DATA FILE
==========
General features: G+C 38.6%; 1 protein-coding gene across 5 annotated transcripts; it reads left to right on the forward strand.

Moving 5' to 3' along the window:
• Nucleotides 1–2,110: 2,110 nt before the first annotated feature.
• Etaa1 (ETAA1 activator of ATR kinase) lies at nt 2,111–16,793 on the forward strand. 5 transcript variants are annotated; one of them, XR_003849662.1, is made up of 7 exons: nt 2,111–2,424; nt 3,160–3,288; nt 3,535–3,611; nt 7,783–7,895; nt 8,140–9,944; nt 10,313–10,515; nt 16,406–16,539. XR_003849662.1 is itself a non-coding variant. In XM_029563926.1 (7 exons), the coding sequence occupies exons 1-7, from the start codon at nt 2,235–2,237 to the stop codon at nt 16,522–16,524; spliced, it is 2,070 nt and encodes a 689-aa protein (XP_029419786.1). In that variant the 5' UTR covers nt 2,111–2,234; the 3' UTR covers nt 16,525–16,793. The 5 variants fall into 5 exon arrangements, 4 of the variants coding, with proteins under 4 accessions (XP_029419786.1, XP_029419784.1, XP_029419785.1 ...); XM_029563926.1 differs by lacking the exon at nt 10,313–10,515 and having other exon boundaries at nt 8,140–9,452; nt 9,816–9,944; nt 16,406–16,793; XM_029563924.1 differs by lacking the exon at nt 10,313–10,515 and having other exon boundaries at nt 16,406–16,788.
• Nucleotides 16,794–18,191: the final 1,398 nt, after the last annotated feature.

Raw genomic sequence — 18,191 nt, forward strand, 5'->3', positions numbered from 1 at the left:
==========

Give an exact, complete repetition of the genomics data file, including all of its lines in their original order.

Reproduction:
General features: G+C 38.6%; 1 protein-coding gene across 5 annotated transcripts; it reads left to right on the forward strand.

Moving 5' to 3' along the window:
• Nucleotides 1–2,110: 2,110 nt before the first annotated feature.
• Etaa1 (ETAA1 activator of ATR kinase) lies at nt 2,111–16,793 on the forward strand. 5 transcript variants are annotated; one of them, XR_003849662.1, is made up of 7 exons: nt 2,111–2,424; nt 3,160–3,288; nt 3,535–3,611; nt 7,783–7,895; nt 8,140–9,944; nt 10,313–10,515; nt 16,406–16,539. XR_003849662.1 is itself a non-coding variant. In XM_029563926.1 (7 exons), the coding sequence occupies exons 1-7, from the start codon at nt 2,235–2,237 to the stop codon at nt 16,522–16,524; spliced, it is 2,070 nt and encodes a 689-aa protein (XP_029419786.1). In that variant the 5' UTR covers nt 2,111–2,234; the 3' UTR covers nt 16,525–16,793. The 5 variants fall into 5 exon arrangements, 4 of the variants coding, with proteins under 4 accessions (XP_029419786.1, XP_029419784.1, XP_029419785.1 ...); XM_029563926.1 differs by lacking the exon at nt 10,313–10,515 and having other exon boundaries at nt 8,140–9,452; nt 9,816–9,944; nt 16,406–16,793; XM_029563924.1 differs by lacking the exon at nt 10,313–10,515 and having other exon boundaries at nt 16,406–16,788.
• Nucleotides 16,794–18,191: the final 1,398 nt, after the last annotated feature.

Raw genomic sequence — 18,191 nt, forward strand, 5'->3', positions numbered from 1 at the left: